The Cypriot government’s idiotic decision to tax bank deposits could have a dangerous spillover effect in Greece and the rest of the eurozone, writes British political activist and commentator Kevin Ovenden.
Two months ago, perennial optimists were telling us that the worst of the eurozone crisis was probably over. Then came the Italian election. Now the great Cypriot bank heist.
At one stroke, the Troika of the eurozone finance ministers, European Central Bank and International Monetary Fund had, with the new right-wing Cypriot government, stolen between 6.7% and 9.9% of the money of all depositors in Cyprus’ ailing banks. The troika has demanded every Cypriot bank account holder pay a tax of at between 6.7% and 9.9% on their balances. All in the name of a bank rescue. When the leading capitalist states moved in 2008 to rescue the banks it was through taking on debt themselves and guaranteeing small and medium deposits in order to prevent a run on the banking system following the collapse of Lehman Brothers. The public, of course, was then to be squeezed in the name of reducing the debt now on the public books. Now, nearly five years on, “rescue” means direct robbery of the depositor.
“If one wanted to feed the political mood of insurrection in southern Europe, this was the way to do it. The long-term political damage of this agreement is going to be huge. In the short term, the danger consists of a generalised bank run, not just in Cyprus.”
Banks in Cyprus will remain closed until Thursday to stem withdrawals, but teller machines across the country have already run dry. The potential in the coming days and weeks for a rapid spread of this phase of the crisis — and for a dramatic social and political rupture — is immense.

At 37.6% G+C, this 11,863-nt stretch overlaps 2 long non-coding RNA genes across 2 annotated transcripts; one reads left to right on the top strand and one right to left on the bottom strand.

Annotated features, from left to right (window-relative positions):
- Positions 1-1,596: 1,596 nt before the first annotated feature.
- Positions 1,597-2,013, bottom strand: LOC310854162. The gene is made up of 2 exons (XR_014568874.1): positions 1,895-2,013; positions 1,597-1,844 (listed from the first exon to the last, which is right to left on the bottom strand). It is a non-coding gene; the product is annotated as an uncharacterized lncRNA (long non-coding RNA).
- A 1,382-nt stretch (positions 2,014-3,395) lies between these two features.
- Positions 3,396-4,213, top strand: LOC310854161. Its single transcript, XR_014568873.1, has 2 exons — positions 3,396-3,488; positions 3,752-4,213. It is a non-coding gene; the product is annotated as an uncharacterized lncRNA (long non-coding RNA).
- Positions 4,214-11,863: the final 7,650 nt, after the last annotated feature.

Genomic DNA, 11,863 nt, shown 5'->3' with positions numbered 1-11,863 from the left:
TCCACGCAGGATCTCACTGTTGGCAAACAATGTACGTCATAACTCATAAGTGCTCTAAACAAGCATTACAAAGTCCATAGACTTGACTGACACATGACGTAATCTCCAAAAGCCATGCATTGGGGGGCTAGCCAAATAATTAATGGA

It’s not just one thing; it’s one damn thing after another. The political instability, worsening economic outlook and rising resistance are spread across southern Europe and elsewhere. This sudden sharpening of the crisis poses acutely the strategic questions for the labour movement and the Left.
While the German government and its representatives in the European institutions remain utterly rigid in enforcing an austerity that is failing, they are not alone in hurtling over the cliff — as the dogma of the David Cameron government in Britain, which is not in the euro, shows again this week in the face of mounting evidence of further economic collapse.
The government of Nicos Anastasiades in Cyprus slipped out carefully selected and self-serving details over the weekend, claiming it had bravely fought German demands and that the island had been overwhelmed by a foreign power from without — comparing the economic disaster now with the Turkish invasion of 1974. On one level, it’s true Anastasiades bridled at the initial German/Troika proposal. But that proposal was to throw the burden of bank theft almost wholly onto large depositors, those with over 100,000 euros. The Cypriot government was desperate to keep its status as a home for hot money, a policy that had contributed to the massive overextension of Cyprus’ banks so their business swelled to seven times the size of the actual economy. Much of the cash in the banks — 20 billion euros — is from Russia’s capitalist oligarchs.
So it was the centre-right in Cyprus that decided to offer up workers, pensioners, farmers and small businessmen to placate the banks and their Troika enforcers, just as in myth Athenian king Aegeus sacrificed the city’s youth to the Cretan Minotaur. Now, faced with an enormous backlash, which commentators staggeringly claim was not predicted by the geniuses who run the Cypriot government and Euro-institutions, they are looking to tilt the burden back towards squeezing the Russians and others.